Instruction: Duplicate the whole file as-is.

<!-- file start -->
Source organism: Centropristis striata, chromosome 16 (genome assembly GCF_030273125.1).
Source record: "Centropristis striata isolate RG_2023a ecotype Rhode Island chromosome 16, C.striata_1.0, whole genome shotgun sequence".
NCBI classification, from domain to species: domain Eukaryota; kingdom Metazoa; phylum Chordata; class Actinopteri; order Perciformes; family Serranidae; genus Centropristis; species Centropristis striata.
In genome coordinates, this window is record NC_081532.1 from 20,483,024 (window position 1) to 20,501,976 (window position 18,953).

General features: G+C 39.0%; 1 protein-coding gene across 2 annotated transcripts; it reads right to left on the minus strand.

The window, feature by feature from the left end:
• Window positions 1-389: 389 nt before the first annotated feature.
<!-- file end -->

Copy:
Source organism: Centropristis striata, chromosome 16 (genome assembly GCF_030273125.1).
Source record: "Centropristis striata isolate RG_2023a ecotype Rhode Island chromosome 16, C.striata_1.0, whole genome shotgun sequence".
NCBI classification, from domain to species: domain Eukaryota; kingdom Metazoa; phylum Chordata; class Actinopteri; order Perciformes; family Serranidae; genus Centropristis; species Centropristis striata.
In genome coordinates, this window is record NC_081532.1 from 20,483,024 (window position 1) to 20,501,976 (window position 18,953).

General features: G+C 39.0%; 1 protein-coding gene across 2 annotated transcripts; it reads right to left on the minus strand.

The window, feature by feature from the left end:
• Window positions 1-389: 389 nt before the first annotated feature.